Aled and Dafydd Hughes, two brothers best known as members of Cowbois Rhos Botwnnog, from Llŷn, Gwynedd, have been appointed to lead the creative team responsible for the Anglesey National Eisteddfod opening concert next year.
The two brothers will work with various artists and performers to create a new and unique event in the festival pavilion. This will also be the Eisteddfod Choir concert.
Next year, it will be a century since the Eisteddfod of the Black Chair and the death of the young poet, Hedd Wyn, Yr Ysgwrn, Trawsfynydd, and both the Chair and the poet are an iconic part of Welsh and Eisteddfod history. The concert aims to commemorate the generation of young men who did not return home to Wales at the end of the Great War. It will also be an opportunity to reflect and consider the effect on the home, family and the wider community.
Aled and Dafydd say, “This will be an exciting experience for us, not only as musicians but also as Welshmen who have known the history of Hedd Wyn and the Black Chair since we were children. Having the opportunity to create a piece of work based on the First World War, and taking Hedd Wyn as its inspiration is an honour and a challenge, and an experience we will cherish and enjoy.
“The project is a chance for us to experiment with so many different musical styles, and this very much appeals to us. It will be a new and exciting experience to work with the team to pull everything together, to work with a professional orchestra, and create a brand new work, which will, we hope, be a worthy remembrance on the Eisteddfod stage.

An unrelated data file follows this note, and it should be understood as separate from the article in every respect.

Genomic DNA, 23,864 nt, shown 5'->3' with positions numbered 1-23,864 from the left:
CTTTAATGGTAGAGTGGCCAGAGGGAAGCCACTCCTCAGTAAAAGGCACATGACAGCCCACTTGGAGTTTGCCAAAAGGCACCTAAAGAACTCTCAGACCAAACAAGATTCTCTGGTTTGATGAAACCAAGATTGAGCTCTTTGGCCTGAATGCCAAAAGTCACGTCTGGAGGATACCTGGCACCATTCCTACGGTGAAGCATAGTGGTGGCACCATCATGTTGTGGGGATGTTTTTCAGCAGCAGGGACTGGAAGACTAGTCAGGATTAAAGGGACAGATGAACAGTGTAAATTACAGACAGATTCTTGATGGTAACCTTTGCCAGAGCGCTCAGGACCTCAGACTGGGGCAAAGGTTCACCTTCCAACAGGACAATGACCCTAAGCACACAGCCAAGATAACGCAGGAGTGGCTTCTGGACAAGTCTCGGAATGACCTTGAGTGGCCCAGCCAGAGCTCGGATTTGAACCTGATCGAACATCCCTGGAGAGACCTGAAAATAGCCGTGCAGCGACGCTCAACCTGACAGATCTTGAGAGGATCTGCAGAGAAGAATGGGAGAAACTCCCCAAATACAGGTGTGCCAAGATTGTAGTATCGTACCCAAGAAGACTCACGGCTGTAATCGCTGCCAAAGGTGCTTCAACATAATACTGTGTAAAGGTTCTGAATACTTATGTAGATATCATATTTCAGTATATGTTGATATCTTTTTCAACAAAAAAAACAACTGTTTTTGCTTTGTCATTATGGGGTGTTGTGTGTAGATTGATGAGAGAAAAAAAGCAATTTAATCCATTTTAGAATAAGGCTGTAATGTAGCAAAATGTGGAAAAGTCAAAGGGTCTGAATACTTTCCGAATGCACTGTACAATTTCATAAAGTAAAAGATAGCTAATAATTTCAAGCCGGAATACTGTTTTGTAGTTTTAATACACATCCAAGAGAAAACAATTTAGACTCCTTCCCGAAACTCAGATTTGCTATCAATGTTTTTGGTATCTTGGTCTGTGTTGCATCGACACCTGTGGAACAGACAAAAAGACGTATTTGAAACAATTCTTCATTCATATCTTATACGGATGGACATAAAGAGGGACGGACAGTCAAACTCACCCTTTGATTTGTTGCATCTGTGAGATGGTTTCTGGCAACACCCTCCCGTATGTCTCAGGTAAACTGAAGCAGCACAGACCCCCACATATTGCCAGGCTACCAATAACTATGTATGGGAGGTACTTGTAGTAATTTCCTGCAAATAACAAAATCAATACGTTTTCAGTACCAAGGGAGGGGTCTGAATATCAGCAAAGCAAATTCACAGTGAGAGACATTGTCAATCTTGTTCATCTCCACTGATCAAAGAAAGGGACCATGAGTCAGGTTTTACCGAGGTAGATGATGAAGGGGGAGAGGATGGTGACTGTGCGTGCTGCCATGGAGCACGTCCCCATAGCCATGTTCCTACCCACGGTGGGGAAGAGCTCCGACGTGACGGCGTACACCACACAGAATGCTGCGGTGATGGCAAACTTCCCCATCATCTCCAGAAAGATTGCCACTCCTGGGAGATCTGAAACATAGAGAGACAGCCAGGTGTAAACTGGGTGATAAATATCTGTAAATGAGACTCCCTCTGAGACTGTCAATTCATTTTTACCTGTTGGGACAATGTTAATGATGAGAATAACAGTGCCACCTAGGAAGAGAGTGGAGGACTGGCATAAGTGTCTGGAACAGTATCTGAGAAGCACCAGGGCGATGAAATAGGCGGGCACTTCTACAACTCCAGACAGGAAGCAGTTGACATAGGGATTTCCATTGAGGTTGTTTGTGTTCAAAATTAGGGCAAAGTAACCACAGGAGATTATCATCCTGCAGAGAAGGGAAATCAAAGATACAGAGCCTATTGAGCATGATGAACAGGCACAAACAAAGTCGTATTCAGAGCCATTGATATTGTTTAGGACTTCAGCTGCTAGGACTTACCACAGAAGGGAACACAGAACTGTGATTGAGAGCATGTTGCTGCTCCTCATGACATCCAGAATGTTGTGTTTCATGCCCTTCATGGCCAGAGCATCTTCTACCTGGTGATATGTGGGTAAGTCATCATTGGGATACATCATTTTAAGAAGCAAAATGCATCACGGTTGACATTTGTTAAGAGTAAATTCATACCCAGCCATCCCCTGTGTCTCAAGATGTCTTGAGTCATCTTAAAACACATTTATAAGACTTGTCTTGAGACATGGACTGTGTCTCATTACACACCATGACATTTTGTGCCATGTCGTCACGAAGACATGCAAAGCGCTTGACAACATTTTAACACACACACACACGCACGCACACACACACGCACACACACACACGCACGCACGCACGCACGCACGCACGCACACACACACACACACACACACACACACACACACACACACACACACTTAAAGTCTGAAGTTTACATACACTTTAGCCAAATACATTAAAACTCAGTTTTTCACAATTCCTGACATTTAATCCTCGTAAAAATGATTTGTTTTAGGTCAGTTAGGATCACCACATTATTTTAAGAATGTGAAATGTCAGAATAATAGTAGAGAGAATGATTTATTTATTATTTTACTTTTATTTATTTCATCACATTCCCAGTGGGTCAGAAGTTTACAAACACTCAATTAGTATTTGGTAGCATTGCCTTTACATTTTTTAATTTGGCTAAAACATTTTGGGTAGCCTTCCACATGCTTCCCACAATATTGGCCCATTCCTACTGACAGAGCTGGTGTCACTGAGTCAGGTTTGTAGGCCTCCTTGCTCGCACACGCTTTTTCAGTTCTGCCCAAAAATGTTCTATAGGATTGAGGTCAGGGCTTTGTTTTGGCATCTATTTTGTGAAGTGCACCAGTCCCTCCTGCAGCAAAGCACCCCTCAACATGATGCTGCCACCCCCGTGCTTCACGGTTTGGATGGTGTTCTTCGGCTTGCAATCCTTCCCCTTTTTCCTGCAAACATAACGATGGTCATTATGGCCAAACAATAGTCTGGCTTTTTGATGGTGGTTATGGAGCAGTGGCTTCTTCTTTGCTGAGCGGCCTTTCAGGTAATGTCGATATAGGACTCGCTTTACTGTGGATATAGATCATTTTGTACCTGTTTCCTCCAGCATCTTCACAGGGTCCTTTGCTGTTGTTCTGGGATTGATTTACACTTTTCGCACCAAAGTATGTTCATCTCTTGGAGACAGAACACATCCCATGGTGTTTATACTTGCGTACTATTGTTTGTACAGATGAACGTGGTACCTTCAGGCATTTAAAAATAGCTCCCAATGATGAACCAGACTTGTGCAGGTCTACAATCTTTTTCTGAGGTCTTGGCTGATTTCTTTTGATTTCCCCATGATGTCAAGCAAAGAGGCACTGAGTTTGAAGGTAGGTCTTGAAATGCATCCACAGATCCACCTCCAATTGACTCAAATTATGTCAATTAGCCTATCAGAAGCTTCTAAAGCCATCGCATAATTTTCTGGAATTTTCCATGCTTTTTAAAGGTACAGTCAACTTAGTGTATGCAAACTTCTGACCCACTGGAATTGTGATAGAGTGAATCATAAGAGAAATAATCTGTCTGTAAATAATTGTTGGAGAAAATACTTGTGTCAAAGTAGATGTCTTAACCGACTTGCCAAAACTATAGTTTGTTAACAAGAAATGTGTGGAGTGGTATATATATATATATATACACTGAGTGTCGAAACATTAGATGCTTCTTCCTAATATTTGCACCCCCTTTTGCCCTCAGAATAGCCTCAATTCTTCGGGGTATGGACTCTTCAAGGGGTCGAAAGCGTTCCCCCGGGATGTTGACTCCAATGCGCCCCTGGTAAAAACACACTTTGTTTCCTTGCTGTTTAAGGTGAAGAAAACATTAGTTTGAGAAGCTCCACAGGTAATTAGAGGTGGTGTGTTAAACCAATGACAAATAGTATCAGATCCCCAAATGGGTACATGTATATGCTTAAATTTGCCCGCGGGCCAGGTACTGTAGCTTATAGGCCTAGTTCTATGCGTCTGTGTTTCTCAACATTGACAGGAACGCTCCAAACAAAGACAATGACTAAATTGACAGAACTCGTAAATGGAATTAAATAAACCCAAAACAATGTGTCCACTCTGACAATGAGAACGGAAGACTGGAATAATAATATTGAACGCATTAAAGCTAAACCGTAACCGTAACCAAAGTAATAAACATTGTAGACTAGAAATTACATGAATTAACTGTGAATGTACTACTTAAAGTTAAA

“We are also looking forward to working with communities across the region to collect memories, stories and all kinds of information. These will all help and inspire us over the next few months as we work on the words and music.”
Poet Guto Dafydd will work with Aled and Dafydd creating the words, and he will be attending community workshops over the next few weeks before putting pen to paper. The workshops will be held across Gwynedd and Anglesey, and will include a wide cross-section of ages, from primary children to care homes residents.
Paul Mealor, the Anglesey based composer, originally from St Asaph, Denbighshire, well known for his beautiful choral work, will be in charge of part of the musical score. He will be working with the poet Grahame Davies on this part of the project.
Musician, John Quirk, is also part of the creative team, and will work closely with everyone to bring the whole project together and to create a memorable performance at the Eisteddfod.
As well as the concert and the community workshops, this is also the Eisteddfod choral project for 2016-17. Rehearsals start in the autumn and more information will be available then.
The project is a partnership between the National Eisteddfod of Wales, Snowdonia National Park Authority, Arts Council of Wales, Gwynedd County Council, Anglesey County Council and BBC National Orchestra of Wales.